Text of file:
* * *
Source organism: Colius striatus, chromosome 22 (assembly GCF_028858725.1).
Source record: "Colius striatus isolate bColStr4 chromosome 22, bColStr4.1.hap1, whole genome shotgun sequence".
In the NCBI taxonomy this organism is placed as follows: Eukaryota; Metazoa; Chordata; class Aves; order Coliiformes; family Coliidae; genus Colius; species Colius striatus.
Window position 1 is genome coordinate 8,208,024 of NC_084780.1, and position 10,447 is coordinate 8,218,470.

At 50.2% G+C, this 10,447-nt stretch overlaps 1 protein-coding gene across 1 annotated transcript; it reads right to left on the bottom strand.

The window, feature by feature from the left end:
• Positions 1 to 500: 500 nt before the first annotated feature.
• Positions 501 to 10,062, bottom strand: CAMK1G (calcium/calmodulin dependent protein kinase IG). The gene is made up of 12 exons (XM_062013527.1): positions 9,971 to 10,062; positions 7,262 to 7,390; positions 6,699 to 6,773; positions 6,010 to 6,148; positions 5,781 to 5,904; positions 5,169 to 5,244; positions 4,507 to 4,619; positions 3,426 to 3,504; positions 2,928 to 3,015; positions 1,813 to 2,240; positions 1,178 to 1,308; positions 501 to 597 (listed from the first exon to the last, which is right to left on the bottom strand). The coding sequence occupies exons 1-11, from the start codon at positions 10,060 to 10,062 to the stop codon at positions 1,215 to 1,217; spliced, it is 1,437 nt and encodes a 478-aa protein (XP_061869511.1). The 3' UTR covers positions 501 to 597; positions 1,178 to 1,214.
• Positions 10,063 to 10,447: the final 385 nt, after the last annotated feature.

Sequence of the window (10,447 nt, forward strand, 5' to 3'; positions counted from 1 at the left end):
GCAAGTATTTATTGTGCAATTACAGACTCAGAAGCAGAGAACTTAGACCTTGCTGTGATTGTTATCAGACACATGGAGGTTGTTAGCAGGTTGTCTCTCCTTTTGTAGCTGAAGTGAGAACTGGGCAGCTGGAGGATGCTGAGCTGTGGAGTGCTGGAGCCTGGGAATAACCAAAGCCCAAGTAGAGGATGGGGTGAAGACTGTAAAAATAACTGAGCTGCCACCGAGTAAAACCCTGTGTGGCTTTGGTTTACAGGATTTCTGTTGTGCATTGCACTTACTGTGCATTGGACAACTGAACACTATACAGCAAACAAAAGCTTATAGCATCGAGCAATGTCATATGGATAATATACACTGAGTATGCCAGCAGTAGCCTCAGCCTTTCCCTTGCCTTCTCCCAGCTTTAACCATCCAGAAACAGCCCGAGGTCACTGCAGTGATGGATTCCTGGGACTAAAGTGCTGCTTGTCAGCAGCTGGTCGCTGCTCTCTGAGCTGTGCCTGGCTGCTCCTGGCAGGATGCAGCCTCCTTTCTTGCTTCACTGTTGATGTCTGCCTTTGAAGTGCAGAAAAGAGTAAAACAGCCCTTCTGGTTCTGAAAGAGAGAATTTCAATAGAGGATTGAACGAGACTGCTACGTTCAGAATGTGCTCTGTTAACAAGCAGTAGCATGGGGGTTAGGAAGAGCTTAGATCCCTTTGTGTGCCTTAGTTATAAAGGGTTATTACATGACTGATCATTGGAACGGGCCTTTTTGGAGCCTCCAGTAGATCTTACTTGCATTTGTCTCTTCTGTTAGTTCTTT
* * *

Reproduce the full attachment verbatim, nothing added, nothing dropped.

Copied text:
Source organism: Colius striatus, chromosome 22 (assembly GCF_028858725.1).
Source record: "Colius striatus isolate bColStr4 chromosome 22, bColStr4.1.hap1, whole genome shotgun sequence".
In the NCBI taxonomy this organism is placed as follows: Eukaryota; Metazoa; Chordata; class Aves; order Coliiformes; family Coliidae; genus Colius; species Colius striatus.
Window position 1 is genome coordinate 8,208,024 of NC_084780.1, and position 10,447 is coordinate 8,218,470.

At 50.2% G+C, this 10,447-nt stretch overlaps 1 protein-coding gene across 1 annotated transcript; it reads right to left on the bottom strand.

The window, feature by feature from the left end:
• Positions 1 to 500: 500 nt before the first annotated feature.
• Positions 501 to 10,062, bottom strand: CAMK1G (calcium/calmodulin dependent protein kinase IG). The gene is made up of 12 exons (XM_062013527.1): positions 9,971 to 10,062; positions 7,262 to 7,390; positions 6,699 to 6,773; positions 6,010 to 6,148; positions 5,781 to 5,904; positions 5,169 to 5,244; positions 4,507 to 4,619; positions 3,426 to 3,504; positions 2,928 to 3,015; positions 1,813 to 2,240; positions 1,178 to 1,308; positions 501 to 597 (listed from the first exon to the last, which is right to left on the bottom strand). The coding sequence occupies exons 1-11, from the start codon at positions 10,060 to 10,062 to the stop codon at positions 1,215 to 1,217; spliced, it is 1,437 nt and encodes a 478-aa protein (XP_061869511.1). The 3' UTR covers positions 501 to 597; positions 1,178 to 1,214.
• Positions 10,063 to 10,447: the final 385 nt, after the last annotated feature.

Sequence of the window (10,447 nt, forward strand, 5' to 3'; positions counted from 1 at the left end):
GCAAGTATTTATTGTGCAATTACAGACTCAGAAGCAGAGAACTTAGACCTTGCTGTGATTGTTATCAGACACATGGAGGTTGTTAGCAGGTTGTCTCTCCTTTTGTAGCTGAAGTGAGAACTGGGCAGCTGGAGGATGCTGAGCTGTGGAGTGCTGGAGCCTGGGAATAACCAAAGCCCAAGTAGAGGATGGGGTGAAGACTGTAAAAATAACTGAGCTGCCACCGAGTAAAACCCTGTGTGGCTTTGGTTTACAGGATTTCTGTTGTGCATTGCACTTACTGTGCATTGGACAACTGAACACTATACAGCAAACAAAAGCTTATAGCATCGAGCAATGTCATATGGATAATATACACTGAGTATGCCAGCAGTAGCCTCAGCCTTTCCCTTGCCTTCTCCCAGCTTTAACCATCCAGAAACAGCCCGAGGTCACTGCAGTGATGGATTCCTGGGACTAAAGTGCTGCTTGTCAGCAGCTGGTCGCTGCTCTCTGAGCTGTGCCTGGCTGCTCCTGGCAGGATGCAGCCTCCTTTCTTGCTTCACTGTTGATGTCTGCCTTTGAAGTGCAGAAAAGAGTAAAACAGCCCTTCTGGTTCTGAAAGAGAGAATTTCAATAGAGGATTGAACGAGACTGCTACGTTCAGAATGTGCTCTGTTAACAAGCAGTAGCATGGGGGTTAGGAAGAGCTTAGATCCCTTTGTGTGCCTTAGTTATAAAGGGTTATTACATGACTGATCATTGGAACGGGCCTTTTTGGAGCCTCCAGTAGATCTTACTTGCATTTGTCTCTTCTGTTAGTTCTTT